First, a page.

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View Full Version : How to draw a 3d cube in OpenGL using GLUT?? WIndows XP



enriqumesa2015
05-10-2016, 07:50 PM
Hi guys, I'm a newbie on this of computer graphics. I want to learn how to draw a 3d cube. I have no information about how to draw abything. I need help to draw my 3d cube Currently, I am looking for tutorials around the web, but i think that this place can help more. I have a good understanding of C/C++ language

Please, I am using windows xp running a codeblocks instance. Try to avoid to use newer version of OpenGL that doesn't work with Opengl. I am using GLUT to access opengl API. Is it right?? Or I should change?? I am newbie.

Any piece of code is accepted. Thanks.

Carmine
05-10-2016, 09:26 PM
Look at the Nehe Legacy Opengl tutorials.
Also, look at the codeblocks documentation.
They provide simple examples of Opengl projects.
Starting from one of those, it should be easy to make a cube.
Have fun.

uwi2k2
05-10-2016, 11:59 PM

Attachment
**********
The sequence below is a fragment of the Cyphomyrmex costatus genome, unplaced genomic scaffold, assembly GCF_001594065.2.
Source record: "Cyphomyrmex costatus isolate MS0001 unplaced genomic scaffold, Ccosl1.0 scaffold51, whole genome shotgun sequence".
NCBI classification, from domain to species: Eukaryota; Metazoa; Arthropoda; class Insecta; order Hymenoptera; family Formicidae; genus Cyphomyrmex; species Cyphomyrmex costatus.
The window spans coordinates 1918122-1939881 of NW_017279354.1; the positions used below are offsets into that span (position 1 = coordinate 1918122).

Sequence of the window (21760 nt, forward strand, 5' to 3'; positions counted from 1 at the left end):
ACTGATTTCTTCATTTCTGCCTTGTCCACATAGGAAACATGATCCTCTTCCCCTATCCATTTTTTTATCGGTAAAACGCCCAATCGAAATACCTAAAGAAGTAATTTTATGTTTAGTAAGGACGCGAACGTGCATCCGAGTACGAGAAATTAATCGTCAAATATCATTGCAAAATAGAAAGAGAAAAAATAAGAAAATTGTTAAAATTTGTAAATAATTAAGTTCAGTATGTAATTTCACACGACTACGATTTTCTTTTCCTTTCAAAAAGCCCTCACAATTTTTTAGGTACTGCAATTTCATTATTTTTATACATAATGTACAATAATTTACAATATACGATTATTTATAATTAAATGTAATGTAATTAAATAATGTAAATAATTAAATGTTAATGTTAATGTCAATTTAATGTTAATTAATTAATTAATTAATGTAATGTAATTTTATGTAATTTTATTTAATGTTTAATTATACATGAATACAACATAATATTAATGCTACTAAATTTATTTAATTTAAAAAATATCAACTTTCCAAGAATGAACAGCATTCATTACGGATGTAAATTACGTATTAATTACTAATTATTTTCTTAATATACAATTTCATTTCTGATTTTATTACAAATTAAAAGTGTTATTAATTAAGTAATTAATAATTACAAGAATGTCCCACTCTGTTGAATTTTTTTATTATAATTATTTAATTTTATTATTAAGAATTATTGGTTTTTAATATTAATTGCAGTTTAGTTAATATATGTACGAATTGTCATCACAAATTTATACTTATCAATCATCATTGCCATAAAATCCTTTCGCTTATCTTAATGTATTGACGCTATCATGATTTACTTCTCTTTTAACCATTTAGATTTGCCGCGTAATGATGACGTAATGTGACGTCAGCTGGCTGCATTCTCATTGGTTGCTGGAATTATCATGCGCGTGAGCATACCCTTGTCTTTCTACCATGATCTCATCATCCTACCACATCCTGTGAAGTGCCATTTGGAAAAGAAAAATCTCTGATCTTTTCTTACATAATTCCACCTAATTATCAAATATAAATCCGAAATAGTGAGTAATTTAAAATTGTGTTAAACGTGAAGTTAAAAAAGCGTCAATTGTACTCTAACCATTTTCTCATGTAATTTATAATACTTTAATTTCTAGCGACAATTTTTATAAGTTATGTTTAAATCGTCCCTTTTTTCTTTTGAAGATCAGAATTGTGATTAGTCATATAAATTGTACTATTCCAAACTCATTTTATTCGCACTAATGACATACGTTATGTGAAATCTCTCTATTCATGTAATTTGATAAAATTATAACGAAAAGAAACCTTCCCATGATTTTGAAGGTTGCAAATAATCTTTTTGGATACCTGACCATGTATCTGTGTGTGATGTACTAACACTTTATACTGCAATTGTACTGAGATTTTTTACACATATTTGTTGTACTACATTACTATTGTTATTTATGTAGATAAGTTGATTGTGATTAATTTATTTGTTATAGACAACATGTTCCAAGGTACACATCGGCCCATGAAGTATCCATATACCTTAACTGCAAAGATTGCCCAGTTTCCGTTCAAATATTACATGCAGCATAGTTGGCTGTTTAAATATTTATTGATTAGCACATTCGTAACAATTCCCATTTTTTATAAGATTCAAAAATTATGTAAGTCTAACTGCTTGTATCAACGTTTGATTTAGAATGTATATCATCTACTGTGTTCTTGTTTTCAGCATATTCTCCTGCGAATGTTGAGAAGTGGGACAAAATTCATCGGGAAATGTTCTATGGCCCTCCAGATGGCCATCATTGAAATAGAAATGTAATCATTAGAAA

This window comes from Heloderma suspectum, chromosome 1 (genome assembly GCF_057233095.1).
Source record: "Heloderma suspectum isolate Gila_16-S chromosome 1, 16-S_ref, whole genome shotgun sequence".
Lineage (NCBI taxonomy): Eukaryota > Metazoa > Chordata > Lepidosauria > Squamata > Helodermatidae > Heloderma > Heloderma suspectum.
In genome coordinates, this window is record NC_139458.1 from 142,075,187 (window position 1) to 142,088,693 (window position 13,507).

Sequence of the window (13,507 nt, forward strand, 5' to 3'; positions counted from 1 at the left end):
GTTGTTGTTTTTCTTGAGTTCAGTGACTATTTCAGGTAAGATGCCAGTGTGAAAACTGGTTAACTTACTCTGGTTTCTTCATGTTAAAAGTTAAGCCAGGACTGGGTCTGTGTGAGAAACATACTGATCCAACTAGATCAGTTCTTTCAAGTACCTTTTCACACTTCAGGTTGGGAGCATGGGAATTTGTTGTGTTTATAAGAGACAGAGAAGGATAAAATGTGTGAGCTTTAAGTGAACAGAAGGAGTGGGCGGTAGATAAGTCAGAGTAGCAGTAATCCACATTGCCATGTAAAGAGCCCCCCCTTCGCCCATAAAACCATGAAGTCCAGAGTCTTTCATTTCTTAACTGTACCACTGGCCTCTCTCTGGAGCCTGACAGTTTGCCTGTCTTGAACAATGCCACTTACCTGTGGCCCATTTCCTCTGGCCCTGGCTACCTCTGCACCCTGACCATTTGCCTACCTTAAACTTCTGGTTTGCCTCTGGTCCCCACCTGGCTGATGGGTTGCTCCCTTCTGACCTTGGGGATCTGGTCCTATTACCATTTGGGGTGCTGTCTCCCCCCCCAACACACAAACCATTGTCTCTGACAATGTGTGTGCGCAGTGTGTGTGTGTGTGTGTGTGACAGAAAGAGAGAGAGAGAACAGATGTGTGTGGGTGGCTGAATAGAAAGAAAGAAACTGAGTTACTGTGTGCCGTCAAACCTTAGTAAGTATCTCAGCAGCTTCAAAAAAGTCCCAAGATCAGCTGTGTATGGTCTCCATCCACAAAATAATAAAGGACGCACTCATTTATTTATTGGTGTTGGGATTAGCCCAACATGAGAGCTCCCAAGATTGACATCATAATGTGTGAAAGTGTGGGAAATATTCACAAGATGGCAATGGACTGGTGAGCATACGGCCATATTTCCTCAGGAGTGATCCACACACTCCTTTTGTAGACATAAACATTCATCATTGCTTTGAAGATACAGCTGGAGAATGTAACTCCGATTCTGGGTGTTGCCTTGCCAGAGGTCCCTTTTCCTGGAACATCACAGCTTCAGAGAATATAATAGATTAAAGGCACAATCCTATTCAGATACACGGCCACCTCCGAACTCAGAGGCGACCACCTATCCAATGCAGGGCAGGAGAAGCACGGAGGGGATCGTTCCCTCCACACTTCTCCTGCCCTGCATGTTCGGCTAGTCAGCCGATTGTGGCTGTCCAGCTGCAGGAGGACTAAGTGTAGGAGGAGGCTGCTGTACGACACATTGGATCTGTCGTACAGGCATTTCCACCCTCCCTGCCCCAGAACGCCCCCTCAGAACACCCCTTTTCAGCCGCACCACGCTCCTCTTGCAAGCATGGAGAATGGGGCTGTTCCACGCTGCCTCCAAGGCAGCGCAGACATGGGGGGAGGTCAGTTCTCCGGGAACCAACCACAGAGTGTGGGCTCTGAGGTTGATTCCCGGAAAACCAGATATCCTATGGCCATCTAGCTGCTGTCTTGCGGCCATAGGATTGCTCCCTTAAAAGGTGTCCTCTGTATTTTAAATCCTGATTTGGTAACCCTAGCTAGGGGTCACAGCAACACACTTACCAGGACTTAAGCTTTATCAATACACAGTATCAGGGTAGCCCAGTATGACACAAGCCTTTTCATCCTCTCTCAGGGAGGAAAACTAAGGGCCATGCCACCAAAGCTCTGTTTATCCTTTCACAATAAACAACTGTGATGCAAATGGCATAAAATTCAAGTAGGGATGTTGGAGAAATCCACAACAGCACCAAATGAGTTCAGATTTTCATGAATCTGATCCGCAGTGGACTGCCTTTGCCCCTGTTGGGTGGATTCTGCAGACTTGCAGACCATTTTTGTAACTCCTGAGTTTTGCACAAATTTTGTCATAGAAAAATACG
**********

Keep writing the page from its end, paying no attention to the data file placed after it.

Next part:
Hi there,

maybe you wanne start here: https://www.youtube.com/watch?v=_OAYRV5fjuE
Its my tutorial for almost exactly what you wanne do ... but we end up with a triangle and not a cube.
But its a slow introduction to "older" Opengl with freGlut and Glew in Codeblocks.

cu
uwi2k2

BBeck1
05-12-2016, 05:04 AM
Hopefully I'll have something published on the Internet regarding that in the near future for modern OGL.

But if you have a triangle tutorial that is in world space coordinates (not normalized device space), you can just add vertices to turn it into a cube.

Two triangles can make a quad (quadrilateral/rectangle). If you can make that, you can arrange 6 quads into a cube. When your shapes start becoming any more complex than this, you will want to use a modeling program. But doing the cube by hand is a great learning experience that will teach you very quickly that you don't want to model by hand, especially if you do UV texturing and trying to calculate vertex normals for a cube that has only 8 vertices.

Instead, you probably want to make your cube where no vertex in the cube is shared, or where only two vertices of a quad are shared so that you can basically have one normal for each vertex in the quad that all point in the same direction. In other words, you don't want to use smooth shading with a cube.

But anyway, you'll quickly discover the value of a modeling program like 3D Studio Max, Maya, Blender, etc.

So, if you have a good triangle tutorial it can be extended to draw a cube.